Last edited:
We sell all kinds of other stuff in our Etsy store!
OP
Koala

Koala

sleeps 22 hours a day, eats chutes and leaves
Joined
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Messages
510
Age
23
Current Location
Australia
Website
ciggybuttbrain.wordpress.com
How much food/water are you able to carry for yourself at the most?
I usually carry a gallon of water plus my 1 litre Nalgene water bottle - that can last me about a day and a half, usually. About 2 days if it's cooler out and I'm not exerting my body the whole time. I carry about 2 days of food at a time, but in Australia when hitchhiking large distances between towns in the desert (800 miles between legit grocery stores), I carried 3 to 4 days of food and would fill up my water at gas stations along the way.
 

Bedheadred

Rambler
Joined
Mar 13, 2015
Messages
259
Current Location
On the road
I want a thermarest soooo bad. They're the best. As far as period stuff, have you ever tried a diva cup? It's pretty great for traveling, reduces waste, and saves money on buying products every month. Plus you always have it so you don't have to worry about running out of tampons or not having any...and they last for up to 3 years. I got mine for $10 on amazon.
 
OP
Koala

Koala

sleeps 22 hours a day, eats chutes and leaves
Joined
Nov 3, 2015
Messages
510
Age
23
Current Location
Australia
Website
ciggybuttbrain.wordpress.com
As far as period stuff, have you ever tried a diva cup?
Yes! I've had my cup for a few years now and love it! It was a little tricky to get right at first, but after that it's been awesome. I bring tampons if I'm gonna be on trainz during my period cause my hands get gnarly with dirt and grease and tampons are less invasive to use haha
 

Coywolf

Mastering the Art of Houselessness
Joined
Dec 12, 2014
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31
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Utah
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I’ll get back to you guys on how things go with my bivy!
I rock the Outdoor Research Advanced bivy. 3 lbs and super nice. Poles to keep it off your head and open for ventilation, even during a downpour. Very stealthy to boot.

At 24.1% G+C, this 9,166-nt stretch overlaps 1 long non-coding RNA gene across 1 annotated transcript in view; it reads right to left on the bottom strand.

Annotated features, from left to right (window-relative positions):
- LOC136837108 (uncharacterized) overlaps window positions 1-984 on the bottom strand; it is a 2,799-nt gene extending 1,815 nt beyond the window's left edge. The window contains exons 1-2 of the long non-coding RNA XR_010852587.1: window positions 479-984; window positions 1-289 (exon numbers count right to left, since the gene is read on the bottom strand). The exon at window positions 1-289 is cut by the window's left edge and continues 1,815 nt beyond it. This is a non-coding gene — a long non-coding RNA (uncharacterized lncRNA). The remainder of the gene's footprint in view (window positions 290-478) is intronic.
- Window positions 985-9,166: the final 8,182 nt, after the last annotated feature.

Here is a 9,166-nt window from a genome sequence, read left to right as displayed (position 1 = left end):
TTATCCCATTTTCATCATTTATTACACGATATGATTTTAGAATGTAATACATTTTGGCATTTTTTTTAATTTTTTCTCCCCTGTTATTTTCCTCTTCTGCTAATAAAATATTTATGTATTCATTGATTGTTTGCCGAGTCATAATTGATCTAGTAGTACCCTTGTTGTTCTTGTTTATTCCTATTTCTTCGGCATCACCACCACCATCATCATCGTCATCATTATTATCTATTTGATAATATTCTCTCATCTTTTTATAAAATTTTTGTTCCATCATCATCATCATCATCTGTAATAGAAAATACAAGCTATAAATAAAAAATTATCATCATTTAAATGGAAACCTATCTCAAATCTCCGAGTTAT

The USMC bivy is a nice option as well, much more durable and up to hopping freight.
 
OP
Koala

Koala

sleeps 22 hours a day, eats chutes and leaves
Joined
Nov 3, 2015
Messages
510
Age
23
Current Location
Australia
Website
ciggybuttbrain.wordpress.com
Outdoor Research Advanced bivy
I looked into that one briefly! That will probably be something I invest in, in the future. I ended up with the US Military issue bivy...digital camo. It weighs maybe a pound n a half and definitely seems like it will hold up on trains!

Really looking forward to the extra barrier from the wind and rain, that isn't just a tarp haphazardly thrown around me that's probably actually just waving like a flag off the side of the train xD
 

quad8

Nowhere bound...
Joined
May 6, 2014
Messages
563
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36
Current Location
Brunswick, Georgia
How many people would carry a pair of needle nose vice-grip (channel lock) pliers? I can use pliers for self defense in case some idiot wants to choke me to death, put me on physical hold or something.

Those pliers can also be used to un-thread wiring on most fences (where each wiring end is bent) which act as chain-links. As you potentially un-thread through each link from the bottom, you will slowly reveal an opening you can crawl under. Legally, you don't want to un-thread any fencing you don't own as it will potentially lead you to being framed/nailed for vandalism if caught.
 

Antlered

Lurker
Joined
Apr 23, 2018
Messages
18
Current Location
Forests
How many people would carry a pair of needle nose vice-grip (channel lock) pliers? I can use pliers for self defense in case some idiot wants to choke me to death, put me on physical hold or something.

Those pliers can also be used to un-thread wiring on most fences (where each wiring end is bent) which act as chain-links. As you potentially un-thread through each link from the bottom, you will slowly reveal an opening you can crawl under. Legally, you don't want to un-thread any fencing you don't own as it will potentially lead you to being framed/nailed for vandalism if caught.
Me. I carry a set of 4" vice grips and a small crecent wrench. They've fixed more cars and gotten me out of more jams than I care to count. The vice grips have more pinch force, and more endurance than your meatsticks will ever have. Especially when it's cold. Tools for a vagabond are like superpowers. With great power comes great responsibility. Only use your powers for good. Or at least, not evil. OK, whatever. Just don't get caught.